*notcot in nature , 12:35

David Doubilet’s Nudibranchs- 07.08.08

nudibranch.jpgNudibranchs ~ i’ve been obsessed with these gorgeous creatures since my first dives as a kid in south east asia. David Doubilet ~ i grew up on his breath taking photography. Combine them ~ and video ~ and National Geographic… and i’ve been swooning over this Nudibranch feature on the National Geographic website for days now. So looking beyond the subject matter for a moment, from a photographic/design perspective… what really struck me about this series of photos, was the process! Seldom do you see these beautiful (tiny) little slug like creatures pop off so vibrantly on a perfectly white background… they look more like supermodels in a photo studio… so watching the video blew my mind to see that David Doubilet and his team actually went diving with a portable studio that they brought TO the nudibranches, shooting them where they found them, and only moving them when they weren’t doing any complicated nudibranch activities (mating, feeding, etc). See the full gallery here, and see some of my favorites as well as the set up they used on the next page!


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16 Notes

note to Bart.. yeah I agree with you.. He’s disturbing the nudis …
but then again he could have taken the nudis home put it in the tank (with the light boxes) and photographed the whole scene and release the nudi (hopefully not into trash can.
But no !! he took the elaborate task of bringing the whole “studio” underwater !!

PS: btw nudi is pretty abundance.

----- pandu 10.06.10 23:04

I have to comment on what Bart said even though I am sure he will never read this. Education in the most important thing when talking about the marine environment. Doubilet is capturing pictures to let people know that these kind of things are out there. Would it be better for photographers to never take these pictures so that people never see what is out there? You can’t depend on human beings to fix the issues at hand if they don’t know what they are losing. I think that is a little more important than stressing out these little guys who don’t even know what is happening. I love nudibranchs by the way! They ROCK!!! :)

----- Anonymous 29.03.10 14:44

I have to comment on what Bart said even though I am sure he will never read this. Education in the most important thing when talking about the marine environment. Doubilet is capturing pictures to let people know that these kind of things are out there. Would it be better for photographers to never take these pictures so that people never see what is out there? You can’t depend on human beings to fix the issues at hand if they don’t know what they are losing. I think that is a little more important than stressing out these little guys who don’t even know what is happening. I love nudibranchs by the way! They ROCK!!! :)

----- Anonymous 29.03.10 14:03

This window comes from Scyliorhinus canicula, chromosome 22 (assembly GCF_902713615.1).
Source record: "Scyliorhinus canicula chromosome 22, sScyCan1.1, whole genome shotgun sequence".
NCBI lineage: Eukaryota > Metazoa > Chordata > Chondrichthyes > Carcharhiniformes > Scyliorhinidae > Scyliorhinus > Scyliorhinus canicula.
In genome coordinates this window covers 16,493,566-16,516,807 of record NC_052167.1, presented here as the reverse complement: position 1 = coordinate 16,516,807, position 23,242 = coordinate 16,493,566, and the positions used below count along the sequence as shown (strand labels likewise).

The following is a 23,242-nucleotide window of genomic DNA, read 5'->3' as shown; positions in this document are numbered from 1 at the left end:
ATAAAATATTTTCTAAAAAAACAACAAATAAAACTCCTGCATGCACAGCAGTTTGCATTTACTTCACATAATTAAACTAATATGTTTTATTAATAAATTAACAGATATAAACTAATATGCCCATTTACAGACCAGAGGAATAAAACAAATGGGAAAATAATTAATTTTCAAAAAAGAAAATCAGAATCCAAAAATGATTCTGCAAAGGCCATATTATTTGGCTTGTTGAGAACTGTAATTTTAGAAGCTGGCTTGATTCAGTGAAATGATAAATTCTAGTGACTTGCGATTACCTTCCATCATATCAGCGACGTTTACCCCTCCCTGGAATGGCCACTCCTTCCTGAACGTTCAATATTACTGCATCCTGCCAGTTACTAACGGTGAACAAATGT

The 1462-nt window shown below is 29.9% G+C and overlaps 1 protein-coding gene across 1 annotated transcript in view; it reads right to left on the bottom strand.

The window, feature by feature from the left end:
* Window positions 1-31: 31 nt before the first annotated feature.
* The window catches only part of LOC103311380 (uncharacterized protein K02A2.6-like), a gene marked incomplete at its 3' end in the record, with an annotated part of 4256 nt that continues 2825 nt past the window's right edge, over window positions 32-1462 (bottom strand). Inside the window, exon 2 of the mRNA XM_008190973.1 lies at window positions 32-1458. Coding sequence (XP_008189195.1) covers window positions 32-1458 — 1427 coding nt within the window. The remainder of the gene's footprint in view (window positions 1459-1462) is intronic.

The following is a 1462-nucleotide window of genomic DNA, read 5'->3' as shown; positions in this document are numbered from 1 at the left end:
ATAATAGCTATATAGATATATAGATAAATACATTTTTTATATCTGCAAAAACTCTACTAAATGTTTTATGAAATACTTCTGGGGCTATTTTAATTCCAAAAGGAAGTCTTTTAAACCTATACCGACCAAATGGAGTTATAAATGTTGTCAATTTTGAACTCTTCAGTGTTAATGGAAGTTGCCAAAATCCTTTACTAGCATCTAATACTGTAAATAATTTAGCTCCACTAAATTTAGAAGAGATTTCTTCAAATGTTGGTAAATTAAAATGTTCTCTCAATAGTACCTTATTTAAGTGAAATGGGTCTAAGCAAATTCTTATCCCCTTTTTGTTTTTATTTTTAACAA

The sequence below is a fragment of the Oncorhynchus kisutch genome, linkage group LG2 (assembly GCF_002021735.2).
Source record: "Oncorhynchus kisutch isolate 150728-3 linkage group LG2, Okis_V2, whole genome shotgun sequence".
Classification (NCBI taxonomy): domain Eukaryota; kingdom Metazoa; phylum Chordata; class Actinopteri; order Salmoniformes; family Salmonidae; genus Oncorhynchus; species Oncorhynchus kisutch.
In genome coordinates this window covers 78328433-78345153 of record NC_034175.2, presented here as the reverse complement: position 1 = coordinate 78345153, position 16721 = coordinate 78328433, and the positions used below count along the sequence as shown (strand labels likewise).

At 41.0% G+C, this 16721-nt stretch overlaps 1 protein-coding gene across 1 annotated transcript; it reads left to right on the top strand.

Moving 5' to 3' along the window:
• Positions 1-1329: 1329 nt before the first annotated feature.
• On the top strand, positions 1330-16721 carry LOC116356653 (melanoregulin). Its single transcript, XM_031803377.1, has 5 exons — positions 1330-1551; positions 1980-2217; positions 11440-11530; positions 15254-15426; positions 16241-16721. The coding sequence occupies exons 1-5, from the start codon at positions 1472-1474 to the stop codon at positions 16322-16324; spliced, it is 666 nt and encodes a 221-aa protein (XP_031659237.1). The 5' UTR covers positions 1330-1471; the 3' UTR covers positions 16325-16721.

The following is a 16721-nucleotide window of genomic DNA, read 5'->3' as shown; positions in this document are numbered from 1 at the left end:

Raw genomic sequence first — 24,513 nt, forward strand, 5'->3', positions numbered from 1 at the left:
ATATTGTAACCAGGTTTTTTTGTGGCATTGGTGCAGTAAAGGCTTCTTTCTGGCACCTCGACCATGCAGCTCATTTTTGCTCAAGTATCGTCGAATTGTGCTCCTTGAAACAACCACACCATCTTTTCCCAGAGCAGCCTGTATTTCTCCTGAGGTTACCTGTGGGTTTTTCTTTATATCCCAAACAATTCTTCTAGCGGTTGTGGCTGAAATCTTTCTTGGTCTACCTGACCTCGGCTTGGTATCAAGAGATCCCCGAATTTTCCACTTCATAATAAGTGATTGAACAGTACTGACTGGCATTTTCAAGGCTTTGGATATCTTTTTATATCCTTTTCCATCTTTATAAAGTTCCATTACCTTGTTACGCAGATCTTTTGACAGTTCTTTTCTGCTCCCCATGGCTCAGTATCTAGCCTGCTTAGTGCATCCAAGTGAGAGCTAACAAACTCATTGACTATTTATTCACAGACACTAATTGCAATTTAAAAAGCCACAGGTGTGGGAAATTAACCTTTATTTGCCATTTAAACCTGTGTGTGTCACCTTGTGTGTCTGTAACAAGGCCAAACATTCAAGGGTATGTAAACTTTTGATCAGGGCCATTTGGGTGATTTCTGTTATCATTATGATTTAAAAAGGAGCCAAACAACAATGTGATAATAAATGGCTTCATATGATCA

i love these creatues they amaze me but we reasently got a harbor put in at our beach and now they dont come close to shore anymore :-( but love the pics XD!!! love u

----- georgie_on_maggie 22.02.10 20:50


It’s a great technique but some wouldn’t do it since they don’t like to move any species for photos. The Nudis are very abundant and as you see in the photos they are cruising around without an damage. I think the photos were worth it. Remember some scientists capture their species and dissect them in the lab…. I’m sure these nudis lived on to have more nudis!

Sean

----- Scuba Sean 14.10.08 12:46

I’ve never seen (or known i’ve seen) a Nudibranch before. these are fantastic. they kind of look like little marscapone sea creatures.

----- jHill 07.10.08 12:00

Also, adding to Sue’s comments, work like this helps people understand why they should try their best to be environmentally friendly.

I doubt very much that the little critters suffered too much because of their photo shoot. It’s a lot harder for them to survive a day of their lives than for us. They don’t even have telly! I’m sure they can take it. :p

----- Will 07.10.08 08:21

These are wonderful images. And as for “stressing-out” the Nudibranchs, how do we know what they’re thinking? Maybe they feel like they are the fabulous creatures of the sea and they’re glad to flaunt it!

----- Sue 21.09.08 13:33

Hi,

I have to admit your shots look cool but is this how we do underwater photography and care about the marine environment? This is no underwater photography, this is ruining the marine environment by causing stress to the poor little nudibranchs. Please think of that before you start doing this kind of work and thinking only about the publicity and result you will get.

Thanks.
Bart

----- Bart Kluskens 24.08.08 19:33

As a Scubadiver and Photographer (above and below water) all I can say is WOW. Awsome pictures and amazing setup.

----- Doug Pieper 18.07.08 13:10

Amazing.

----- Ky 11.07.08 08:53

so cool!

----- rugenius 09.07.08 01:33

Wow, how cool looking are THOSE guys!!!

----- andym801 08.07.08 17:35

David is my friend’s father and I’ve had the chance to meet him several times now. Fascinating man with some incredible stories to tell. My friend was fortunate to follow along on many of his trips as she grew up, scuba diving with manta rays and jellies all over the world!

The world is just awesome.

----- Garrett 08.07.08 14:49

What is really strange is that I was just looking at these exact images this morning, so I could have them as background images on my desktop.

I never usually buy National Geographic, but the nudibranchs are what compelled me to get this issue last month.

----- Erin 08.07.08 14:11

absolutely STUNNING

----- Scott Ortner 08.07.08 14:05

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